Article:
A Witless Battle
by Thomas Day
I don’t just write Geezer rants. I write all kinds of crap; short stories, long stories, tech articles, personal letters, e-mail, and (regrettably) letters to editors. I stumbled into this gig with a letter to an editor, in fact. I write when anyone with good sense would watch TV or play Monopoly. A while back, I was infected by an overwhelming desire to write to the editor of the Ride to Work News, Andy Goldfine. Like panic reactions, angry impulses, elective surgery, and sexual perversions, “overwhelming desires” should probably be resisted.
Ride to Work had published a collection of letters and articles about how persecuted motorcycles and motorcyclists are on the road and in court. We’re, apparently, a hobby populated by victims and most of the folks who wrote letters to RTW seemed to think motorcycles have been singled out for special neglect by the court system.
I wrote Andy that I didn’t think that was the case. My own experience led me to believe that cars and trucks, in general, are a specially protected “weapon,” regardless of who gets hurt: motorcyclists, pedestrians, bicyclists, non-mobile spectators, or other cagers. As most states’ motor vehicle manslaughter and homicide laws stand, the murder weapon of choice should always be a cage. Kill a kid with a semi-automatic weapon, go to jail for life or get fried. Kill the same kid (and a collection of his family members) with a Hummer or a Cadillac and you might get out of jail in six months. My feeling for the rationale behind these irrational laws is that the public keeps electing drunks and irresponsible/incompetent drivers to public office, There is no way that those characters are going to write laws that are likely to put themselves away for life. So my logic went.
Andy, in one of his articles, contended that motorcycles are a “clear social good” and that caught my attention. In doing my “Motorcycling Minnesota” cable show, I’ve been working on a series of short articles about motorcycles and motorcyclists’ public image. To put it bluntly, our image isn’t positive, no matter how many Rides for Kids or other benefits motorcyclists do. In fact, many of those benefit rides create as many enemies as friends (or, at least, acquaintances).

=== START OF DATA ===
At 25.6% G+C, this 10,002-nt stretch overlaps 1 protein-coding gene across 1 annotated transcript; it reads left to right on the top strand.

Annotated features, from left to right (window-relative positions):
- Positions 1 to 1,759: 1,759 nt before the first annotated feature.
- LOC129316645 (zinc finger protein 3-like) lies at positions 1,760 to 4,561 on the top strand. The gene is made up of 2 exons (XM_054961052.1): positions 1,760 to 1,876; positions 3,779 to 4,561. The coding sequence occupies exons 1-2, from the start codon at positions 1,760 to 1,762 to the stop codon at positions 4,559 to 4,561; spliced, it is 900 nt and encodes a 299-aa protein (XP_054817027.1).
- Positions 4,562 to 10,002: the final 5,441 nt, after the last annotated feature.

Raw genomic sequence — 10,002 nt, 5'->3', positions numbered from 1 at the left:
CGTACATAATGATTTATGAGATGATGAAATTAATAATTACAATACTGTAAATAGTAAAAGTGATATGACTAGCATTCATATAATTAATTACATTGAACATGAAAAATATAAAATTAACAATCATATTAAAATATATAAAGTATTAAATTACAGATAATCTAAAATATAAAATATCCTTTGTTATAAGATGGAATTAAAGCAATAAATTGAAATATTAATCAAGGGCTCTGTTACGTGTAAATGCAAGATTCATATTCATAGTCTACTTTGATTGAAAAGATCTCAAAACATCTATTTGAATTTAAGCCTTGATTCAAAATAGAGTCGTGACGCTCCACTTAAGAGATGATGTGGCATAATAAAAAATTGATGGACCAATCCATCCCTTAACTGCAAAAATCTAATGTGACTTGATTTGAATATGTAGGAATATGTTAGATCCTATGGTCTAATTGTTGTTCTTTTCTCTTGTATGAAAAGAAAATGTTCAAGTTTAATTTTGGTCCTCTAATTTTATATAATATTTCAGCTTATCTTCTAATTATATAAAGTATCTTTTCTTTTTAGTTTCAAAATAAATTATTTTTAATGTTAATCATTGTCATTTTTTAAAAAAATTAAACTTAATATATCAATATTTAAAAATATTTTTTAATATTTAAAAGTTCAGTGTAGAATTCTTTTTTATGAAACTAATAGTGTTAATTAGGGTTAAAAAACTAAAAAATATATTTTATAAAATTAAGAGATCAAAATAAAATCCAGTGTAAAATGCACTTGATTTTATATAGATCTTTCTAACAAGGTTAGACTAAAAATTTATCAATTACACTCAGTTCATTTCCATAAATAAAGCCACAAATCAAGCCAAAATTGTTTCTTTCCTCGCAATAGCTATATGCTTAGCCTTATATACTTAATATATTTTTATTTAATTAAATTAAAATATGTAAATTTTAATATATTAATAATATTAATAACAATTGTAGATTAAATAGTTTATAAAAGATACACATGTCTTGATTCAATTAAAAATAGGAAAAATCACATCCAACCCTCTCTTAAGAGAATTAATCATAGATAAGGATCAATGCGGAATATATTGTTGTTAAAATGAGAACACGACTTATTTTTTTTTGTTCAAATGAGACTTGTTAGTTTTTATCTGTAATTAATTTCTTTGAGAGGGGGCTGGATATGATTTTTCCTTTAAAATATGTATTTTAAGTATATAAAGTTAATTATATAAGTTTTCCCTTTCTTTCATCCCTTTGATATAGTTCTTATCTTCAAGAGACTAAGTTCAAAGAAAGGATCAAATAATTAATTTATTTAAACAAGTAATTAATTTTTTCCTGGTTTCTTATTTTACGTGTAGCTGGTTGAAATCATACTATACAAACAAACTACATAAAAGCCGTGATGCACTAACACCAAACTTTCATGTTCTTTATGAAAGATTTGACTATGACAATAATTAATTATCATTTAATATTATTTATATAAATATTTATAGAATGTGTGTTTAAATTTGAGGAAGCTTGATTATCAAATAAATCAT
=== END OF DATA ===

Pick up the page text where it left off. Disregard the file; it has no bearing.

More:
Andy’s contention is that motorcycles reduce traffic congestion, pollution, and parking space problems. He argues that motorcycles could reduce fuel consumption, natural resource depletion, and enhance urban transportation options. Mostly, I agree with him. The problem I have with the argument is that today, in the US of A, much of it isn’t true. A large collection of the bikes we choose to ride produce more air and noise pollution and use as much or more fuel than considerably larger cages. The first thing most motorcyclists do to their new bike is dump the EPA-approved exhaust and install a pipe that rattles windows for miles. In the Cities, available parking space isn’t a problem. There are graveyards that experience more traffic than downtown St. Paul and the city counts on parking ticket revenue to fund good bit of the police department.
The reduced congestion argument isn’t going to create a lot of interest with the powers that be in Minnesota urban areas. Minnesota hasn’t even decided if light rail is worth the effort. Reducing congestion is the exact opposite of the Metro Council’s plans. They’d like to transform the Cites and the burbs into a “New L.A.” If the developers and the state government has their way, we’ll be packed, standing-room-only, from the St. Croix to Brainerd.
I think, before any of the socially responsible arguments begin to receive a serious reception, we’re going to be living and driving elbow-to-elbow, buying $6/gallon gas, and breathing air that would choke a Californian. For some reason, Minnesota’s political heavyweights have decided that marketing Minnesota’s quality of life requires sacrificing our quality of life. In the meantime, doing smart things such as reducing pollution and congestion are so far from being on the front burner that they aren’t even being kept warm.
Regardless of which of us is sitting on the perfect side of this debate, Andy makes solidly the most persuasive, literate, and thoughtful presentation; which is what spawned the title of this rant. We passed a few e-mails back and forth and even when it appeared that he agreed with my position, he restated it in such an improved condition that it was no longer something to which I could claim ownership. You’ve heard the expression “a battle of wits against an unarmed man?” That was what I experienced and I realized I was unarmed even before I got into the battle.